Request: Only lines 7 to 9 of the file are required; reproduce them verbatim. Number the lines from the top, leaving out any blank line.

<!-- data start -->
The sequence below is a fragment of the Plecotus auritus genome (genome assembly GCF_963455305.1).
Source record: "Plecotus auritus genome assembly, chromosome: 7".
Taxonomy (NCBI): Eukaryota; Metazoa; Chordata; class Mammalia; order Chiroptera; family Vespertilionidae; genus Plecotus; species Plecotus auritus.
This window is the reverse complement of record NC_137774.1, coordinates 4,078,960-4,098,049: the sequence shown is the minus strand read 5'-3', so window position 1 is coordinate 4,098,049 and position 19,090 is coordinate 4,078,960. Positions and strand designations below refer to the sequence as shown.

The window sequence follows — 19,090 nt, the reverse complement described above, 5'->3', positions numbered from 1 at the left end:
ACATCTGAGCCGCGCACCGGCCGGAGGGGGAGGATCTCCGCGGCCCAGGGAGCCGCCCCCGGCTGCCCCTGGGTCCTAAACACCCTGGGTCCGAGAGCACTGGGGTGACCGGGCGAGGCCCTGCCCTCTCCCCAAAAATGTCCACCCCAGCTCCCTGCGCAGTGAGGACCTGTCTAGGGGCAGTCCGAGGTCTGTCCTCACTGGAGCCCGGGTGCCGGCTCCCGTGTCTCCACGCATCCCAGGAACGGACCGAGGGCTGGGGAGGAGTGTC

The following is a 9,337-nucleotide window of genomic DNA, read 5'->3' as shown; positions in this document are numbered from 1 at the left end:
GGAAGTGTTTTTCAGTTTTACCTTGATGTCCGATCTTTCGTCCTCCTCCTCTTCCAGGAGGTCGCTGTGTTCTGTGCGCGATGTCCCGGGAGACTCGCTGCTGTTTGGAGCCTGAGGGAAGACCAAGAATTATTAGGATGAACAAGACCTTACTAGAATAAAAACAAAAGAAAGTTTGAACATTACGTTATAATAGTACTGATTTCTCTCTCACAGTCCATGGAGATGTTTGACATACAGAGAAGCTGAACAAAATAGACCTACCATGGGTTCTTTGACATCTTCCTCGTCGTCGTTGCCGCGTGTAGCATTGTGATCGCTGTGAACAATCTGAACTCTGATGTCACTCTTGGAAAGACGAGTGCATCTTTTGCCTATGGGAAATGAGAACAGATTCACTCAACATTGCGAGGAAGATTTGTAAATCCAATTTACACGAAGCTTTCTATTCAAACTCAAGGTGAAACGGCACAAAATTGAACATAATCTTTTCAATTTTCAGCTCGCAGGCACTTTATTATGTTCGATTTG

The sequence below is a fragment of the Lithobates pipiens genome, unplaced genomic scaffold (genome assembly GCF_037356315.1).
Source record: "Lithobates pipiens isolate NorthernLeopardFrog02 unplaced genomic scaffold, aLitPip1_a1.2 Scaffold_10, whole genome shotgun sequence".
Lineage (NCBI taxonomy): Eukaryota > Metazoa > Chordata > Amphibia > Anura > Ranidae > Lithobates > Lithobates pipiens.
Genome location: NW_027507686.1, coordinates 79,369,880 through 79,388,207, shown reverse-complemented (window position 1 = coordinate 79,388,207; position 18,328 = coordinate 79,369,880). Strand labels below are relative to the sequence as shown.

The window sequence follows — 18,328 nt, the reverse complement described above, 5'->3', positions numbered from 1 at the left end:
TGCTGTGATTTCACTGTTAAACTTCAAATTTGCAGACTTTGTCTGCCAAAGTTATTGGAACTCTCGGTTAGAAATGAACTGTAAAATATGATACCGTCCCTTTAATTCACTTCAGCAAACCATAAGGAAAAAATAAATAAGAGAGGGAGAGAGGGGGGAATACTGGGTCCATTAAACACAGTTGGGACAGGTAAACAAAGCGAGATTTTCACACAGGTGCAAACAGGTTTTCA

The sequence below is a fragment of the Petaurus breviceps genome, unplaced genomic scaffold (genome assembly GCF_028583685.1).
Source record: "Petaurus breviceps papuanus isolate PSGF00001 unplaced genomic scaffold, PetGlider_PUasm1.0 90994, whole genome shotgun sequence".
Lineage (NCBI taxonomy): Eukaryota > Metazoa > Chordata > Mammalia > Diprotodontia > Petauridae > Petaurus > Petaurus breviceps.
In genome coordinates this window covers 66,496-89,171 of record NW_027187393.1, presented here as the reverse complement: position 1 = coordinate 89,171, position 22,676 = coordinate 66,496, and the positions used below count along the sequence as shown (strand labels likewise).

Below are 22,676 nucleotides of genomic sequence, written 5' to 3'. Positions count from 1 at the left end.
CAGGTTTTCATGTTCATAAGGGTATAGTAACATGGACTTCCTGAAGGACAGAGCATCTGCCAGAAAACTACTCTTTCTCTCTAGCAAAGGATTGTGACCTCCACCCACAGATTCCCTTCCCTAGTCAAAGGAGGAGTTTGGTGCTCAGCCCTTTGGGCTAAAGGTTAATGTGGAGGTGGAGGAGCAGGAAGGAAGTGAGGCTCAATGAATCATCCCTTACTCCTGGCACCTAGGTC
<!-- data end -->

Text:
The following is a 9,337-nucleotide window of genomic DNA, read 5'->3' as shown; positions in this document are numbered from 1 at the left end:
GGAAGTGTTTTTCAGTTTTACCTTGATGTCCGATCTTTCGTCCTCCTCCTCTTCCAGGAGGTCGCTGTGTTCTGTGCGCGATGTCCCGGGAGACTCGCTGCTGTTTGGAGCCTGAGGGAAGACCAAGAATTATTAGGATGAACAAGACCTTACTAGAATAAAAACAAAAGAAAGTTTGAACATTACGTTATAATAGTACTGATTTCTCTCTCACAGTCCATGGAGATGTTTGACATACAGAGAAGCTGAACAAAATAGACCTACCATGGGTTCTTTGACATCTTCCTCGTCGTCGTTGCCGCGTGTAGCATTGTGATCGCTGTGAACAATCTGAACTCTGATGTCACTCTTGGAAAGACGAGTGCATCTTTTGCCTATGGGAAATGAGAACAGATTCACTCAACATTGCGAGGAAGATTTGTAAATCCAATTTACACGAAGCTTTCTATTCAAACTCAAGGTGAAACGGCACAAAATTGAACATAATCTTTTCAATTTTCAGCTCGCAGGCACTTTATTATGTTCGATTTG

The sequence below is a fragment of the Lithobates pipiens genome, unplaced genomic scaffold (genome assembly GCF_037356315.1).